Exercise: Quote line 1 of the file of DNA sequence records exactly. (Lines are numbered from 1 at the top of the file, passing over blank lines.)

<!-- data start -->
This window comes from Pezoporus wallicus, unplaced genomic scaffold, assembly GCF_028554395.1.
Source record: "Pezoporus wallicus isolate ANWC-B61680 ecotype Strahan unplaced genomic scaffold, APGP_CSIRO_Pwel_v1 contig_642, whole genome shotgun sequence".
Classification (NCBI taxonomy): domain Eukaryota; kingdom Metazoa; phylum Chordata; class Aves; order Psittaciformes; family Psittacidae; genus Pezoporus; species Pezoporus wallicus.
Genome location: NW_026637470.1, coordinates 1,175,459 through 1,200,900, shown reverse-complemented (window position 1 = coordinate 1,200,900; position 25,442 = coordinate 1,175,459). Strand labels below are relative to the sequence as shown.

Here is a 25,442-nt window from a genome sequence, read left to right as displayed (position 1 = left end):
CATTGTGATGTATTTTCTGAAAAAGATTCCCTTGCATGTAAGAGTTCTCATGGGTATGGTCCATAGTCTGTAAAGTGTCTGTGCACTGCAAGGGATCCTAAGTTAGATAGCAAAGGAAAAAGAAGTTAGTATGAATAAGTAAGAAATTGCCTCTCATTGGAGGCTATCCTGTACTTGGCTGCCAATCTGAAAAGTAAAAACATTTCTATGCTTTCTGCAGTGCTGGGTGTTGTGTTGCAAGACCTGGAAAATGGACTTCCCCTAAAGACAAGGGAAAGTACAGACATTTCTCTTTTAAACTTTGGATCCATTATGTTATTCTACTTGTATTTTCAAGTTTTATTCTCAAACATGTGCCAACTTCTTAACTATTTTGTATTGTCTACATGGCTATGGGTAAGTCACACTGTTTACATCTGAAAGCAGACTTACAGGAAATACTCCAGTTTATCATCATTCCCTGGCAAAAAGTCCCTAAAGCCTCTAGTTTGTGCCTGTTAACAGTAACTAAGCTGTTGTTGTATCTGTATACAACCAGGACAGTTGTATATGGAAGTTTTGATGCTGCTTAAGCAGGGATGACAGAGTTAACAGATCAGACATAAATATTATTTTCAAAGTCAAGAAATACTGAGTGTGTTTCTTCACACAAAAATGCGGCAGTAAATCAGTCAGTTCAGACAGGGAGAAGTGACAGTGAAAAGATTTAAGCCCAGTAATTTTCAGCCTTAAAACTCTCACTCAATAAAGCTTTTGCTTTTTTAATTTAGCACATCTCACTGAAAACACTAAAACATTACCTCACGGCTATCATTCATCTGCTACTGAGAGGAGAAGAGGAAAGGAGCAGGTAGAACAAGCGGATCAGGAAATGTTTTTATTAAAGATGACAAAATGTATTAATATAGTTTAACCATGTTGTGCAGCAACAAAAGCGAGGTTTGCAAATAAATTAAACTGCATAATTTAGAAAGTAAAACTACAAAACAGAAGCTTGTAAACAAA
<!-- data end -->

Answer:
This window comes from Pezoporus wallicus, unplaced genomic scaffold, assembly GCF_028554395.1.